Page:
[vc_row][vc_column][vc_column_text]That Wasn’t So Bad
It could be the sound of the drill. Or maybe it’s the ominous looking machinery and people in masks, peering into your mouth. A trip to the dentist isn’t really something most people look forward to, and having a root canal is definitely on the bottom of their to-do list.
There are many misconceptions about having a root canal: It’s painful. It’s scary. Just pull it out!
Having a root canal is not as daunting as people make it out to be; it’s a dental procedure that can actually save your tooth from extraction. In fact, most dental offices that concentrate on endodontic procedures are able to make the surgery as quick and painless as possible.
If the idea of a root canal makes you anxious, you may find relief through something called sedation dentistry. Sedation is used to help the client feel relaxed and calm through the use of sedatives. This can help take the stress out the procedure as a whole.
How to Choose a Dentist
Root canals may need two or three appointments to be completed, so you want to make sure that the health of your mouth is kept in the hands of a professional. How do you find the dentist that’s right for you?
Do your research. Find reviews online and gather information about dentists in your area who are known for their positive service and professionalism. One website to consider is healthcarereviews.com.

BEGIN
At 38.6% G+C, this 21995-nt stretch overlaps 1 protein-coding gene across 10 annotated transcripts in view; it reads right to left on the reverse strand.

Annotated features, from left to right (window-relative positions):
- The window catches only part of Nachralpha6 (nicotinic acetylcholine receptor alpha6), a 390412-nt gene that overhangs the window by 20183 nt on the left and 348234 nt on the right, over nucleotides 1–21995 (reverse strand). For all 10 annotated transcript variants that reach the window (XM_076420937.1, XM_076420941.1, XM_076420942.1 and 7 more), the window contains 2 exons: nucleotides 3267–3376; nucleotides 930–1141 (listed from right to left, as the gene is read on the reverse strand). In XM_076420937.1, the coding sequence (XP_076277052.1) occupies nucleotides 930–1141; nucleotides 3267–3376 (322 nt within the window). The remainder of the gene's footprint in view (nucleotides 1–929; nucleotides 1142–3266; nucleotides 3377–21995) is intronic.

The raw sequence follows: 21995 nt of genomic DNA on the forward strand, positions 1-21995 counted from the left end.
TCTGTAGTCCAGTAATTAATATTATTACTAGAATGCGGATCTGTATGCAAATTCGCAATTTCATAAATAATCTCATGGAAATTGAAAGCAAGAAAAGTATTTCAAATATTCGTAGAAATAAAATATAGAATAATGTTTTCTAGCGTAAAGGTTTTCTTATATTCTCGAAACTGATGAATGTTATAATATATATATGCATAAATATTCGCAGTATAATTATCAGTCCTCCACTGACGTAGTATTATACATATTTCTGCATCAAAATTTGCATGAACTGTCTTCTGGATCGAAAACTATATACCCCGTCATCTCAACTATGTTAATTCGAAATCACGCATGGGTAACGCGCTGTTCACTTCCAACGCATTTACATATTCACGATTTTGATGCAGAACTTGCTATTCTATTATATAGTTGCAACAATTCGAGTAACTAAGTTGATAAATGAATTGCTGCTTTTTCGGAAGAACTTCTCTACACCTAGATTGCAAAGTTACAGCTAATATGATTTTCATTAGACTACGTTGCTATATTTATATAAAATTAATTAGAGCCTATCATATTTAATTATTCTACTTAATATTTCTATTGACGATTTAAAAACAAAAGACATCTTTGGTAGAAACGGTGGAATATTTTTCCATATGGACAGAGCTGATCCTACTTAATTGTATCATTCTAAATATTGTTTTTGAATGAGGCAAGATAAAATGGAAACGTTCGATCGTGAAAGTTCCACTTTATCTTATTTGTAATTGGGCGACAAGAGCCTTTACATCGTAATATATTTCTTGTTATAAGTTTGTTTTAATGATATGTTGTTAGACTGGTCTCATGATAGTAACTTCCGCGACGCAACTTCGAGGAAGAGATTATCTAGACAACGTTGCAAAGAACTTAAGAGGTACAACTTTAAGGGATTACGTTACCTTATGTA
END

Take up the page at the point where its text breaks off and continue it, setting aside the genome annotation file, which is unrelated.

Ask a few friends about their dentist recommendations. If your friend has had a root canal, chances are they found someone good to go to.
You should take your financial requirements into consideration as well. Will the dentist offer financing? Or will they bill your insurance company directly for the amount?
Ask questions and share any concerns you might have to determine if a dentist is right for you. A root canal expert should keep you well informed about the surgery and what’s involved.
So what goes into this procedure? You’ll receive medication to numb the area where the root canal is located. The infected pulp is removed and the tooth is cleaned and disinfected. Then a temporary filling is done before the final filling.
The dentist will recommend a crown be created to help avoid the risk of cracking or chipping. A crown is a porcelain shell that covers the tooth to protect it, since your actual tooth is just a shell.
After the root canal, the dentist may work on preventative care to use in the future to help preserve your teeth and keep an eye on any issues that may arise.
There are two other major options to mull over: Extraction, and extraction followed by a dental implant. If the root canal does not seem like a viable option, the dentist may suggest one or the other.
Find a dentist that answers your questions and makes you feel comfortable. A good endodontist can make all the difference in creating a positive root canal experience!